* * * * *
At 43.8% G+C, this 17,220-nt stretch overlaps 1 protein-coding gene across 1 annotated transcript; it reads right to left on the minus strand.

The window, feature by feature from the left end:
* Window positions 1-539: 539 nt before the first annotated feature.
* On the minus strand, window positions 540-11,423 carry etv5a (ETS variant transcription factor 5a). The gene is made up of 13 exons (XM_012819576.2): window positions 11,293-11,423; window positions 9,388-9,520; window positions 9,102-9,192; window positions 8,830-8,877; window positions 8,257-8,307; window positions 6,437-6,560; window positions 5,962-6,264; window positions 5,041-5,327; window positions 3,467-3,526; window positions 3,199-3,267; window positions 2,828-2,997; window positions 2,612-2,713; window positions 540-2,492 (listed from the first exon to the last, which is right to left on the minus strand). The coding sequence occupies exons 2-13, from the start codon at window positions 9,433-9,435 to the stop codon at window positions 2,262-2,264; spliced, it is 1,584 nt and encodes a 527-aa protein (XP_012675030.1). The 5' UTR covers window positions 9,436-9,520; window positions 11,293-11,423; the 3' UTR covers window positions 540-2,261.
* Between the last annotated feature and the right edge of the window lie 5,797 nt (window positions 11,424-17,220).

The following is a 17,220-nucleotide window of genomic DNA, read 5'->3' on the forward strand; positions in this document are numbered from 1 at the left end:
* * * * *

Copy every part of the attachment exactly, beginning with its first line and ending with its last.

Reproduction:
At 43.8% G+C, this 17,220-nt stretch overlaps 1 protein-coding gene across 1 annotated transcript; it reads right to left on the minus strand.

The window, feature by feature from the left end:
* Window positions 1-539: 539 nt before the first annotated feature.
* On the minus strand, window positions 540-11,423 carry etv5a (ETS variant transcription factor 5a). The gene is made up of 13 exons (XM_012819576.2): window positions 11,293-11,423; window positions 9,388-9,520; window positions 9,102-9,192; window positions 8,830-8,877; window positions 8,257-8,307; window positions 6,437-6,560; window positions 5,962-6,264; window positions 5,041-5,327; window positions 3,467-3,526; window positions 3,199-3,267; window positions 2,828-2,997; window positions 2,612-2,713; window positions 540-2,492 (listed from the first exon to the last, which is right to left on the minus strand). The coding sequence occupies exons 2-13, from the start codon at window positions 9,433-9,435 to the stop codon at window positions 2,262-2,264; spliced, it is 1,584 nt and encodes a 527-aa protein (XP_012675030.1). The 5' UTR covers window positions 9,436-9,520; window positions 11,293-11,423; the 3' UTR covers window positions 540-2,261.
* Between the last annotated feature and the right edge of the window lie 5,797 nt (window positions 11,424-17,220).

The following is a 17,220-nucleotide window of genomic DNA, read 5'->3' on the forward strand; positions in this document are numbered from 1 at the left end: